People fought over politics like it was life and death, and I heard stuff I had never thought about. Sometimes the conversations turned into fights that went on all night. One time this skinny writer, Michael something, tells me about what he calls the other America, whatever the hell that is, but they're pretty happy to have an Irish cop. I know the Irish songs. When I bring Nancy by, Mailer looks her up and down, and Baldwin says she can call him Jimmy. She's impressed, unlike my pa who says to me, “Fucking Dorothy Day, Catholic Workers, my goddamn ass. What kind of Catholic is she? She's a goddamned Red.”
Again, the goddamn phone rang; again, I stumbled to the kitchen. It was one of the guys in the office. Voice almost inaudible.
“How come you're whispering?”
“Just listen to me. The coroner, the ghoulish one, you know, with three strands of hair he combs over that bald head? He examined the man from the pier. Said far as he could tell, the wounds matched those from the girl on the High Line. Says it's the same knife. Same everything.”
“I have to get off, Pat. That's all I got.”
“What's the hurry,” I said. “Hello?” But he had hung up. I tried calling back. As soon as he heard my voice, he put the receiver down. I called the station house again; the sergeant said, “Get your rest, Pat.”
What the hell was going on? Was it that bastard Logan? Was I no longer welcome in my own precinct?
“What's going on?” I said.
“Just get some damn rest,” the sergeant said, and I told him to put me through to my boss. When Murphy picked up the phone, he told me the same thing he had told me the night before: get some rest.
Somebody, and it had to be somebody higher up, didn't want me on the case. Again, I thought about Logan, the bastard on the pier who told me I was off it, that I was not wanted.
I stumbled upstairs to the Perinos' apartment to check on Tommy. He was OK, and his father was home, so I went back to my bed, feeling like death warmed over.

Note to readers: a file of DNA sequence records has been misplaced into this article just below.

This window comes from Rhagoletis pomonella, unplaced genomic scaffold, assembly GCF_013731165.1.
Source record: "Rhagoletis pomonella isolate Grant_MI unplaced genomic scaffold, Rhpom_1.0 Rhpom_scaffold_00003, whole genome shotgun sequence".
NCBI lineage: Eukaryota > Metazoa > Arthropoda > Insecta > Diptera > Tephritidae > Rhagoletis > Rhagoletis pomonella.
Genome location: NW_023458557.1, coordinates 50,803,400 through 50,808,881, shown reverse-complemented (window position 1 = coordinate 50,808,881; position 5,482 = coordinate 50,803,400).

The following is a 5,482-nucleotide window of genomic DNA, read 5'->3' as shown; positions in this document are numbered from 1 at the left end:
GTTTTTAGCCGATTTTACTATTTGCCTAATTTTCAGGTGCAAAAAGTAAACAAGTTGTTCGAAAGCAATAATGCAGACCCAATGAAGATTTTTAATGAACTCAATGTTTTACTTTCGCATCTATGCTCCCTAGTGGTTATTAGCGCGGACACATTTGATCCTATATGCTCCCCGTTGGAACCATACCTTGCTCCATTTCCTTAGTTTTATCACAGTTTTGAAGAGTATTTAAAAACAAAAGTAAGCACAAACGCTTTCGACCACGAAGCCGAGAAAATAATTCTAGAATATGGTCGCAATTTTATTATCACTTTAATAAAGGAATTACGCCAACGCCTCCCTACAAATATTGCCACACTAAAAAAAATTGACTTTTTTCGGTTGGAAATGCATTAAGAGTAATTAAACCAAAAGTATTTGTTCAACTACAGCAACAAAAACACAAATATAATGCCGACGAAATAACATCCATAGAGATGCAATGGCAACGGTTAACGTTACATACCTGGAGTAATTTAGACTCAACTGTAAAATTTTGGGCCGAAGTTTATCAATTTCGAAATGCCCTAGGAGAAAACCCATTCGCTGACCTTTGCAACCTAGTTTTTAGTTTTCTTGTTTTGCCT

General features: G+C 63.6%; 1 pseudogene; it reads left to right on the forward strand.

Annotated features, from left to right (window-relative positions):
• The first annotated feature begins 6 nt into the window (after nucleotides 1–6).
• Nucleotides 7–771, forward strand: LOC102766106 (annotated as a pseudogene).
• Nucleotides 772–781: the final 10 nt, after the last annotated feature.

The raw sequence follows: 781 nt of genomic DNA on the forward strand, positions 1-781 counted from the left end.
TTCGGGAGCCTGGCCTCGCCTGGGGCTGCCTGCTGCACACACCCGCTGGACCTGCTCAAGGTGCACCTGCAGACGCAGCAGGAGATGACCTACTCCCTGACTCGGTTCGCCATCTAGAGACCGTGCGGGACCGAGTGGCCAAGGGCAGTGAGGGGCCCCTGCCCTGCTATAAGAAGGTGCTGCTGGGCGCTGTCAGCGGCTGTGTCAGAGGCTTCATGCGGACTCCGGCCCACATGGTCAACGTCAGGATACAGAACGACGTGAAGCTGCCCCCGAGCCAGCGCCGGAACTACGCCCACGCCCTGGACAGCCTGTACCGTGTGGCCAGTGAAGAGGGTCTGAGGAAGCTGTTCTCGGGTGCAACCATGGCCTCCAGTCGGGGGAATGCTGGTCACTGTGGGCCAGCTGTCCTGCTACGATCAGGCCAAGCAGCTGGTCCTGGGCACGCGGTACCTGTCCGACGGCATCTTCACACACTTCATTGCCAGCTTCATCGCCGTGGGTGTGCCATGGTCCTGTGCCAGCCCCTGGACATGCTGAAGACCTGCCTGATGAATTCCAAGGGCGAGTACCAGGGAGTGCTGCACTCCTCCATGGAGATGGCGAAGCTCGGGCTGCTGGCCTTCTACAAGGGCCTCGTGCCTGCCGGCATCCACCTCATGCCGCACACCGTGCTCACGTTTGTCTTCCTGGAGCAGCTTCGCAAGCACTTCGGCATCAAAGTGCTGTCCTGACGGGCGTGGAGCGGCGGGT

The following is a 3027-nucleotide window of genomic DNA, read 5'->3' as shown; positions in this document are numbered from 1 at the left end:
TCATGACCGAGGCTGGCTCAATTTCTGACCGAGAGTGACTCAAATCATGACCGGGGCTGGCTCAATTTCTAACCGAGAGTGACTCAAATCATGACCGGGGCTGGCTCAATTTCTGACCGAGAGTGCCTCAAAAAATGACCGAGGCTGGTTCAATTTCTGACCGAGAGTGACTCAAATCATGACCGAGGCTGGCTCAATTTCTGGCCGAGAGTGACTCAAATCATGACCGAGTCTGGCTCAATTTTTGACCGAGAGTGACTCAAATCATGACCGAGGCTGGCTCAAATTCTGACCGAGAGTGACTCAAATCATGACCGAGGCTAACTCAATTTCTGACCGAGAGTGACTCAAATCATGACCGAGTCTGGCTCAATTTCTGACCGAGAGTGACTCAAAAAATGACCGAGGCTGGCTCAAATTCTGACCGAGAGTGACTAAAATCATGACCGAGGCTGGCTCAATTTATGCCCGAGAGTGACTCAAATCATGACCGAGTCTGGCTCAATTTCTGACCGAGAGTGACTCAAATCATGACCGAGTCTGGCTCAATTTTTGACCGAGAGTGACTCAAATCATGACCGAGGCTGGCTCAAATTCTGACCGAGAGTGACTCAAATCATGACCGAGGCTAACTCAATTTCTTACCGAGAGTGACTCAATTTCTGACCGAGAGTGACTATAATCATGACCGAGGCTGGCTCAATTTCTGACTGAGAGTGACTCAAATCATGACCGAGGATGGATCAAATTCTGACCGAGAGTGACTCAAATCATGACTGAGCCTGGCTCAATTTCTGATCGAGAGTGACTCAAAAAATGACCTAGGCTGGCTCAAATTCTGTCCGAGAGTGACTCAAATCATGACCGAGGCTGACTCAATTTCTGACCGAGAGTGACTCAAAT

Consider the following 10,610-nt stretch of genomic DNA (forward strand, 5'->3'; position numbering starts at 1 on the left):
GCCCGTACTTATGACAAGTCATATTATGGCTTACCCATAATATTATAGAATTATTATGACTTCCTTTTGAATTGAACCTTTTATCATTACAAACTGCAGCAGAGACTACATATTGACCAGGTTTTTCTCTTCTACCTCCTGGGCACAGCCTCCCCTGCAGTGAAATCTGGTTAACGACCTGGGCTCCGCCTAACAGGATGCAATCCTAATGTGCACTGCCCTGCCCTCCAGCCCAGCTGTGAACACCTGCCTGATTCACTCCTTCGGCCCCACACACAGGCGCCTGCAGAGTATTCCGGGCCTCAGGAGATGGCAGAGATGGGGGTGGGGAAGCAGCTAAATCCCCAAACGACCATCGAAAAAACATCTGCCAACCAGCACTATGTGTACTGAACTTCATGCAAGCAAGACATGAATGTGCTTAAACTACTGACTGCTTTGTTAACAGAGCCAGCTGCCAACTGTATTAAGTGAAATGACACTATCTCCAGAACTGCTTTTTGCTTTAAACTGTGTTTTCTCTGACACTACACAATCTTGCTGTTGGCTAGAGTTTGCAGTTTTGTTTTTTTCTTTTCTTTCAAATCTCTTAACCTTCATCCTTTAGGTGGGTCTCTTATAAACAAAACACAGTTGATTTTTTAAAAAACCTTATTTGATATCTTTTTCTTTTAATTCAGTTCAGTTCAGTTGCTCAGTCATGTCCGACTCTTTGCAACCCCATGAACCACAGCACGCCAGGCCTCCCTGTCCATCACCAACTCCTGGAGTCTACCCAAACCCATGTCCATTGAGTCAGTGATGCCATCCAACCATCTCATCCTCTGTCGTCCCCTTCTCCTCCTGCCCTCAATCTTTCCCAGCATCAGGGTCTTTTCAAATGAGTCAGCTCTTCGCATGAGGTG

Nancy always told me that I used Tommy Perino. “Use him for what?” I said. “For company,” she says, “you make believe he's your son. You ought to get married, and have some kids.” She tells me all the time. “What about you?” I say. “Not me,” she says. “I don't want to be tied down. Not me.”
Tommy was a loner, kept to himself, but he liked a little change jingling in his pockets to make him feel good and right with the other kids. He never took a handout. Not since I met him, first day I move into the building in '57, would he take money for nothing.
So, over the years, I gave him little errands, got him to pick up some smokes, take a package over to the precinct, and I gave him a quarter, and sometimes a buck.
Maybe it's wrong when I ask Tommy to help me on the High Line case. I say, listen, Tom, it's about this arm. We can't find the poor girl's arm. And he says, sure Pat, sure I can help you out. I tell him there's a brand new crisp fiver for him in it, maybe a sawbuck. Tommy's a garbage rat, always diving into the cans, looking for something to sell or salvage. Maybe it's wrong, asking him. But I got nothing else.
It's the end of July, and we're not making any progress. After we fix the victim up someâpeople react bad when they look at a mutilated girlâwe put out a picture of her to the papers; nothing comes back. Jane Doe remains unidentified.
Takes Tommy two days to find the arm. Takes him two days of searching the meat market until he finds the arm in one of the garbage bins. Put his arm right in it, and pulls the thing out. I call it in, and somebody, a couple of cops on that beat, one of the medics, get it and take it away before I see it. Did I ever worry about how it affected Tommy?
Did I notice he wasn't exactly the same kid after that?
“What did it look like, Tom?”
“Like? Like a hunk of old meat, maggots all over it,” he says. “It stank. Whadya expect when it's boiling stinking hot in the city,” he adds and then goes upstairs to his own apartment.
But this gives us something. The coroner examines the arm. It's a match for the dead girl, he says. The top of the arm matches the wound where they sawed it off, and he explains some process by which he can tell if the flesh, the skin and bone, once belonged to the girl. Also, most important, there's the tattoo; on the inside of her arm, the worm, the words Cuba Libre.
We get the news out that the Jane Doe is probably Cuban. We put the tattoo in the papers. It's only time until we get an ID, and catch the bastard who killed her and hung her from the High Line.